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Review
, 24, 134-140

Chromosomal Processes in Mind-Body Medicine: Chronic Stress, Cell Aging, and Telomere Length

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Review

Chromosomal Processes in Mind-Body Medicine: Chronic Stress, Cell Aging, and Telomere Length

Tobias Esch et al. Med Sci Monit Basic Res.

Abstract

Stress affects cellular aging and inflammatory and chromosomal processes, including telomere length, thereby potentially compromising health and facilitating disease onset and progression. Stress-related diseases and strategies to manage stress usually require integrative or behavioral therapeutic approaches that also operate on cellular levels. Mind-body medicine (MBM) uses the interaction between the mind, body, behavior, and the environment to correct physical and psychological malfunctions, thus ameliorating disease states and improving health. The relaxation response (RR) is a physiological opponent of stress and the stress response (SR) (i.e., fight-or-flight response), also invoking molecular anti-stress processes. Techniques that elicit the RR are at the core of practically all MBM interventions. We surmise that these techniques can also affect chromosomal and telomere processes, molecular aging, and the modulation of inflammatory states on cellular levels.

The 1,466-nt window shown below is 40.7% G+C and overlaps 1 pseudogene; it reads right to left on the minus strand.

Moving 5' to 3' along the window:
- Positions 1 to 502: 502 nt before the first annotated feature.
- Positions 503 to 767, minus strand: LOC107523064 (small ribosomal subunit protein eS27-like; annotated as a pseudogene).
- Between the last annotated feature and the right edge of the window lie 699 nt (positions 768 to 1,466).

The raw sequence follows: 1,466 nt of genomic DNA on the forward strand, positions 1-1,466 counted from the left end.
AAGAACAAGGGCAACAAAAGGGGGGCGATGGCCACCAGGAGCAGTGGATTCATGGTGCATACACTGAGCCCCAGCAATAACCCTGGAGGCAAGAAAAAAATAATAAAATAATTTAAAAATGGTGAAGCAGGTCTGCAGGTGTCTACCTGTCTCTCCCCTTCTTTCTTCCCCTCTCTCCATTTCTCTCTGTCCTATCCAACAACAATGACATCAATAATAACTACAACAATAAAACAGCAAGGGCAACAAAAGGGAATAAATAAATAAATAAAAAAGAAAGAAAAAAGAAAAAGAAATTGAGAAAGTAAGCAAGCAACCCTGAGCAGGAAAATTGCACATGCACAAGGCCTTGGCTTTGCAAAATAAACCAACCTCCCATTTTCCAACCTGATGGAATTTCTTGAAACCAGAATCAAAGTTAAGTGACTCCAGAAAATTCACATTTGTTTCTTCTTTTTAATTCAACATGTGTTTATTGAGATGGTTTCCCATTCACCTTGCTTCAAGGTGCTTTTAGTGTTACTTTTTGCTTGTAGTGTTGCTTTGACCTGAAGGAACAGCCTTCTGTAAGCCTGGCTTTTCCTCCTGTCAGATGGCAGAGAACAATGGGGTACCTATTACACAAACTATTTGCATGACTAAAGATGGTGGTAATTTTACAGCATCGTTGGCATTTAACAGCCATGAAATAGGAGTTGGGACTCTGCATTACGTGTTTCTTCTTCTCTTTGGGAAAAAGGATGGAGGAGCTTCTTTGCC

Conflict of interest statement

Conflicts of interest

None.

Figures

Figure 1
Figure 1
Brain-Gut Coupling and Insular-Vagal Integration. It has become apparent that the molecular and biochemical integrity of interactive families, genera, and species of human gut microflora is critically linked to maintaining complex metabolic and behavioral processes mediated by peripheral organ systems and central nervous system neuronal groupings [49]. In addition, the vagus nerve may be the primary route through which gut signaling and pathological triggers such as alpha-synuclein travel from the intestines to the brain. Here, limbic autoregulation would integrate afferent peripheral inputs with central interoception, insular cortex activity, and emotion/emotional contexts. Accordingly, with mental training and MBI, i.e., cognitively induced health behaviors, the brain (via its motivation and reward circuitries, imbedded in the limbic system) may downregulate upstream (hyper-) activating processes [,,,–51].

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